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Yom Kippur: 18 days that shook the world

The 1973 Arab-Israeli war divided Europe and the US, nearly led to a third world war and permanently scarred the Israeli psyche

An Israeli brigade heads to the Golan Heights to relieve forces under Syrian attack on the second day of the war. Photo: David Rubinger/Corbis

As the 50th anniversary of the Yom Kippur war approaches, the media and television in Israel is full of commemoration. Friends there still call it the most traumatic episode in the country’s history, and there is plenty of competition for that title.

Yet the details are remembered less well here, despite Europe’s more-than-incidental role in the conflict – and despite the small matter of it nearly starting a third world war.

On October 6, 1973, the Jewish holy day of Yom Kippur, Syrian and Egyptian forces launched a joint attack, catching the Israeli Defence Forces (IDF) by surprise. Syrian forces advanced across the Golan Heights, the strategic high ground taken by Israel during the 1967 six-day war. Egyptian forces crossed the Suez Canal in boats pulling bridges with them as high-powered water cannons destroyed Israeli defensive sand barriers, allowing armoured brigades to pour through and retake the Sinai Peninsula, also lost in 1967. The Egyptian and Syrian forces were supported by expeditionary forces from several other Arab and Muslim states.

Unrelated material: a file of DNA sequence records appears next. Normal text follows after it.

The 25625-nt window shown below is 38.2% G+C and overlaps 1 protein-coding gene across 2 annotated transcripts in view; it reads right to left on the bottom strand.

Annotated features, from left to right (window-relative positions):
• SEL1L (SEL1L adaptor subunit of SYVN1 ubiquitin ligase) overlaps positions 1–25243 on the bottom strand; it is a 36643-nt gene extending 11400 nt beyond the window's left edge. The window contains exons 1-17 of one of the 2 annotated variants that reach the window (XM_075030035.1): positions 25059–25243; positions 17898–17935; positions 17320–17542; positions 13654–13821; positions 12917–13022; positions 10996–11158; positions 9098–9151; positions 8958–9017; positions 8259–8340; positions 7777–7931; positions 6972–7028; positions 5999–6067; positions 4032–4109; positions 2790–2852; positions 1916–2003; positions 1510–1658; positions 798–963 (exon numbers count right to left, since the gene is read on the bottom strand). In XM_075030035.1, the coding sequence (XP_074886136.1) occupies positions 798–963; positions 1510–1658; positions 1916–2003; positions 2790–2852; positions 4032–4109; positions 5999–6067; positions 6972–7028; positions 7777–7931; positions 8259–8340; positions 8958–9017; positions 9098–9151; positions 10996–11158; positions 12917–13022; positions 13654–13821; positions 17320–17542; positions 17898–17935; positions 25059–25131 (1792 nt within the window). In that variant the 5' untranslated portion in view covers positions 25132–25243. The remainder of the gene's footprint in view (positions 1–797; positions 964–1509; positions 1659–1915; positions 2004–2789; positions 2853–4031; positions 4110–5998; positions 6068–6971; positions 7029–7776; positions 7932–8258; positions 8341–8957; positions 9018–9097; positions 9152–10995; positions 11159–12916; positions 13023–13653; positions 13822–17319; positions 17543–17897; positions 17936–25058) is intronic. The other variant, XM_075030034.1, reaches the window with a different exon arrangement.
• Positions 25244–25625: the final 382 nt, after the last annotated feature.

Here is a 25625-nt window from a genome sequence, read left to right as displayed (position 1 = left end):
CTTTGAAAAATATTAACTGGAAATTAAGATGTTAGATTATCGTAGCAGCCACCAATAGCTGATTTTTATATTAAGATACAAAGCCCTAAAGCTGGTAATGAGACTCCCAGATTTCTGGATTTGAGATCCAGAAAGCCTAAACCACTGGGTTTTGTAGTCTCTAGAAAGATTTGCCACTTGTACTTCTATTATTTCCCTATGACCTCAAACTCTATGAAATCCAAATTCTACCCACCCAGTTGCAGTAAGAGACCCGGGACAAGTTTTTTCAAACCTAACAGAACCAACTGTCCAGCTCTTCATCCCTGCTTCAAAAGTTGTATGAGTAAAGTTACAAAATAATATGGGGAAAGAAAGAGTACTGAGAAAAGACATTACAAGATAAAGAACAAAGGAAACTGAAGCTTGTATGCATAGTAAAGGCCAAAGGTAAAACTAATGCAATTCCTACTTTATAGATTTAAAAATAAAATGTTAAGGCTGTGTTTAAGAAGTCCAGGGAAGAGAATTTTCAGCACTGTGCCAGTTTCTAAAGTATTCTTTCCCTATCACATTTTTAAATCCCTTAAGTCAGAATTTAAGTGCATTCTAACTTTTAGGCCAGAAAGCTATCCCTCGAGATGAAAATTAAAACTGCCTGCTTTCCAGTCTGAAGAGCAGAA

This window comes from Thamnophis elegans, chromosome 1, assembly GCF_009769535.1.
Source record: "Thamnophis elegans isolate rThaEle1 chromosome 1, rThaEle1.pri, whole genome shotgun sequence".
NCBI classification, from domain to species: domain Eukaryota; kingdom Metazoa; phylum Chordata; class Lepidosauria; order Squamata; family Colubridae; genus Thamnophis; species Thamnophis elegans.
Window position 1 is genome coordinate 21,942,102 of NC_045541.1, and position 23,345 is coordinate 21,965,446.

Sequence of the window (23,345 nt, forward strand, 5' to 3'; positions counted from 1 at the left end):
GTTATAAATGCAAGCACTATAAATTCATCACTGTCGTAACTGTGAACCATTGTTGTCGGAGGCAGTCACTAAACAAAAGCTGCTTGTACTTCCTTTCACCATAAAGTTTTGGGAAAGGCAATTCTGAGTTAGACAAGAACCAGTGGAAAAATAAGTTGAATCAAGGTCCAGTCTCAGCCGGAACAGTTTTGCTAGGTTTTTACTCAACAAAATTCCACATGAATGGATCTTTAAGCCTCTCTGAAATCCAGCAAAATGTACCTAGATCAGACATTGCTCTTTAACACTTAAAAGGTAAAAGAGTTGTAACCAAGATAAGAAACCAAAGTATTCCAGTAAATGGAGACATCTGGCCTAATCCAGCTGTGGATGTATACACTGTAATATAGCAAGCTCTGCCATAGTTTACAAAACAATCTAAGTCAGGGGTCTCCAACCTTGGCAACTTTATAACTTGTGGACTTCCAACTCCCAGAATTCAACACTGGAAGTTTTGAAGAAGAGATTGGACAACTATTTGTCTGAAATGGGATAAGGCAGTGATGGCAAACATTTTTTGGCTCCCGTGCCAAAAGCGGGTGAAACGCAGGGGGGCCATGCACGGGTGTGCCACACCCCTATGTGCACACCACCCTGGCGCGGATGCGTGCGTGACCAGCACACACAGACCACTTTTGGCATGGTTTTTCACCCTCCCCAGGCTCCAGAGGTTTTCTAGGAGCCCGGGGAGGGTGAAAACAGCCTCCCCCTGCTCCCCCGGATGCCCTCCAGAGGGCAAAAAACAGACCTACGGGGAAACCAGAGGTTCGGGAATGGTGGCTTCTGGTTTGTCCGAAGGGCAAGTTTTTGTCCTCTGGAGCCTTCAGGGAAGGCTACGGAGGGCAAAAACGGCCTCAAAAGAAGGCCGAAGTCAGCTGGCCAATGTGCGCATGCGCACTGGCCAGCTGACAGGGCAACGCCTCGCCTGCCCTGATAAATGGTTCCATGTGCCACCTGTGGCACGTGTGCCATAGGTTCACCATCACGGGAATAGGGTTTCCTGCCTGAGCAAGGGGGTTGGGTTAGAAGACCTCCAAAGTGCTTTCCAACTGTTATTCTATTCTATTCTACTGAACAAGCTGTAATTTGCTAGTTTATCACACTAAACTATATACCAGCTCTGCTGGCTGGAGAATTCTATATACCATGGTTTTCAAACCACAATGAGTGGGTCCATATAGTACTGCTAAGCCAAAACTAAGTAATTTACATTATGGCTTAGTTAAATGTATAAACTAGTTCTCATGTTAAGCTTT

Syrian prisoners being held at the Israeli-Syrian border in the Golan Heights. Photo: Henri Bureau/Sygma/Corbis/VCG/Getty

Finally, after a bitter 18-day struggle matched with international push-and-pull between Washington and Moscow, the Arab armies were pushed back, with heavy losses on both sides and the territory Israel held at the beginning of the war was recaptured.

At the start of the war, the US and the USSR had requests for support from their respective allies. On the Golan front, Syrian forces got direct support from Soviet military personnel, and it was estimated that around 20 were killed in action.

The Americans were initially reluctant to come to Israel’s aid. Then, during the night of October 8-9 and after being told by her defence minister, Moshe Dayan, that Israel was facing defeat, the prime minister, Golda Meir, authorised the assembly of 13 tactical nuclear weapons. The readying of these weapons was done overtly, as a signal to the US.

The US secretary of state, Henry Kissinger, was briefed on the morning of October 9. He convinced Richard Nixon – by now fully embroiled in Watergate and about to replace his scandal-hit vice-president, Spiro Agnew, with Gerald Ford – to order a US airlift to Israel. Allegedly Kissinger told the Egyptian president, Anwar Sadat, the airlift was approved because the Israelis were close to “going nuclear”.

While East Germany joined in with support for Syria, the US was unable to sway its European allies into helping Israel. According to the historian Eric Hobsbawm, Europe was more concerned with its own oil supplies than with supporting an operation that the US suggested was “essential to the global struggle against communism”. With the exception of Portugal, the Netherlands, and military-ruled Greece, European nations refused to even allow US planes carrying supplies for Israel to refuel at their own bases. There is a stark contrast with what happened 30 years later when America again felt the need to intervene in the Middle East.